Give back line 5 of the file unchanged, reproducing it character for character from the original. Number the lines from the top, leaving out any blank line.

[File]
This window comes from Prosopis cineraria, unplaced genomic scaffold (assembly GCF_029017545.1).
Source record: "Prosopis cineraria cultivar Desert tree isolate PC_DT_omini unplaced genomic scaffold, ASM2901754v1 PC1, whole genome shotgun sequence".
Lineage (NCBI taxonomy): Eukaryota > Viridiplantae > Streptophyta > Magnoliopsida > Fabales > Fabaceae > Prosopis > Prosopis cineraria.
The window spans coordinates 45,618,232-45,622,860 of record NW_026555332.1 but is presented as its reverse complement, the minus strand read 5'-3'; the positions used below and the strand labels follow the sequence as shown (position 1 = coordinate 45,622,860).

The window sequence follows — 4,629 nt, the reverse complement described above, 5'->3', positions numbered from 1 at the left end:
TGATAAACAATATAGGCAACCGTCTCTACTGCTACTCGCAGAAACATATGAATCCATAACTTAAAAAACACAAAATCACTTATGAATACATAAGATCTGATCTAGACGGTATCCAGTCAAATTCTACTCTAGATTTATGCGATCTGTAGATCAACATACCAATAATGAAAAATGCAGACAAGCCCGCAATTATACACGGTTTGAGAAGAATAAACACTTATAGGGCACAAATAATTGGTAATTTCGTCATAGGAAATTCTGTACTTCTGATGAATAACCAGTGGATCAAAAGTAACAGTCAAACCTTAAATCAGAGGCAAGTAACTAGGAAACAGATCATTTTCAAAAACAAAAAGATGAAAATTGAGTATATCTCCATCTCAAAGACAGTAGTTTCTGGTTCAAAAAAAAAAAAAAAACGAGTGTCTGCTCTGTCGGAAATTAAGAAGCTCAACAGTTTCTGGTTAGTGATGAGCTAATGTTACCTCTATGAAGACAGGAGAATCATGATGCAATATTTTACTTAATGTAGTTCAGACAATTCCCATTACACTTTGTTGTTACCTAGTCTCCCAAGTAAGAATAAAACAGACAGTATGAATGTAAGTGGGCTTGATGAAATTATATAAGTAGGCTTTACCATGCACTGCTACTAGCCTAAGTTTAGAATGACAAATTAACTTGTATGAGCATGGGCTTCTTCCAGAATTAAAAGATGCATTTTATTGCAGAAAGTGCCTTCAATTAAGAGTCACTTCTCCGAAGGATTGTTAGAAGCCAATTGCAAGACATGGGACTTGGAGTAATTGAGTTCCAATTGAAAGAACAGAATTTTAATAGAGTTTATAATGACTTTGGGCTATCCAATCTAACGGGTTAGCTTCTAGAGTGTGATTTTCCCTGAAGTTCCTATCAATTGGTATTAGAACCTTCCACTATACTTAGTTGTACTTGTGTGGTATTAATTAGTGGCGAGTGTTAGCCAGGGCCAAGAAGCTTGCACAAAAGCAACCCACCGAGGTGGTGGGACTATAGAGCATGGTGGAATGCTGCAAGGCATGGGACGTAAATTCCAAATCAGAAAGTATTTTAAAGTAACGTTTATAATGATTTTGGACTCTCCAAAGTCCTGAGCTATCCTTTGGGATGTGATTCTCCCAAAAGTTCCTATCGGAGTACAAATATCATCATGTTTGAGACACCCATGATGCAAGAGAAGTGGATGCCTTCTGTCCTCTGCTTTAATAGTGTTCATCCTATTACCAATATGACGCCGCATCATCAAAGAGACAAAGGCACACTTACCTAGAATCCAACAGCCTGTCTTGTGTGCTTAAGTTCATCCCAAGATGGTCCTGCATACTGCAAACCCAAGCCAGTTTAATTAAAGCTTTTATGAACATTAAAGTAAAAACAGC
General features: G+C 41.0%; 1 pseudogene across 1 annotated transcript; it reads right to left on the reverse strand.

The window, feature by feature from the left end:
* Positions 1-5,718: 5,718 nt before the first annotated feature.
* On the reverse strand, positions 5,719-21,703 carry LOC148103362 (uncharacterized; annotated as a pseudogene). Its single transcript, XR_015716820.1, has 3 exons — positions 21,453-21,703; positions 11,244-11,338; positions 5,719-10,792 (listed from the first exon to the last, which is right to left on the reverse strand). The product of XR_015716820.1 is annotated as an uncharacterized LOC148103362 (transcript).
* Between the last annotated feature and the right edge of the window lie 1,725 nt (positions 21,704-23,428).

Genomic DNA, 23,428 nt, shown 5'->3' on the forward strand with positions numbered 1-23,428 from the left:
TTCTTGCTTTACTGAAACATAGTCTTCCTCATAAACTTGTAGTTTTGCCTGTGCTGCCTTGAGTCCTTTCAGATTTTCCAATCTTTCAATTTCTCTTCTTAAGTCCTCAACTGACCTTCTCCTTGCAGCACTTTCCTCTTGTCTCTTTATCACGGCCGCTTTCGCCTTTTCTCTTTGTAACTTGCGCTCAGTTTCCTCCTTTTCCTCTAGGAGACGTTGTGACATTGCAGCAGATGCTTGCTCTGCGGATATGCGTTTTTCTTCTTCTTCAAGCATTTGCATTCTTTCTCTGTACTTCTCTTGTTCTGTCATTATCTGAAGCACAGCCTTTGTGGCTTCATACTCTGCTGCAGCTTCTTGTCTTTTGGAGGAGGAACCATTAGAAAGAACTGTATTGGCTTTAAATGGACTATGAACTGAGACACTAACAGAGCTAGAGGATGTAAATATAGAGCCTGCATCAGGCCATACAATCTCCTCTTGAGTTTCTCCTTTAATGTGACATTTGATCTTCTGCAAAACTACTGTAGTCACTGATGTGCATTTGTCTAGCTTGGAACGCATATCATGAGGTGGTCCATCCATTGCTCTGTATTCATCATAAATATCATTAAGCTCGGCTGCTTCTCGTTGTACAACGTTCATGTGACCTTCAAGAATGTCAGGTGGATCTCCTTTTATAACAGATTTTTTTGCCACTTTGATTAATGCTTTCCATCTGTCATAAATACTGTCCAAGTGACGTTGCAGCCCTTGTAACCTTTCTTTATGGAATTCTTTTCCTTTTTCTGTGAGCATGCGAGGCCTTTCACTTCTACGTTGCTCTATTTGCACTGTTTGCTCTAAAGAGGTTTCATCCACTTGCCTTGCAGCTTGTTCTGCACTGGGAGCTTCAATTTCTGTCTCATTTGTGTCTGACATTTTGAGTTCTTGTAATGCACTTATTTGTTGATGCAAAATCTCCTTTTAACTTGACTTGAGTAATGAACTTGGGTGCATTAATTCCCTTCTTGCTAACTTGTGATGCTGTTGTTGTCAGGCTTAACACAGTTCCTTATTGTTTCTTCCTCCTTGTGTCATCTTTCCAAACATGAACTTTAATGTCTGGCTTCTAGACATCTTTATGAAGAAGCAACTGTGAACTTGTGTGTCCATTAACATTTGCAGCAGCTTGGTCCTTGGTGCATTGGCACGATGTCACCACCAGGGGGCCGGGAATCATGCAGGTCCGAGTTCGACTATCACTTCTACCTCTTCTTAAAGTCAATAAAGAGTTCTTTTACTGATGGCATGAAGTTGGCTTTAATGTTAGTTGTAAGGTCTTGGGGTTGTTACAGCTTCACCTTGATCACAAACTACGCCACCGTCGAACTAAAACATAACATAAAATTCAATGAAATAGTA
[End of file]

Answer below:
The window sequence follows — 4,629 nt, the reverse complement described above, 5'->3', positions numbered from 1 at the left end: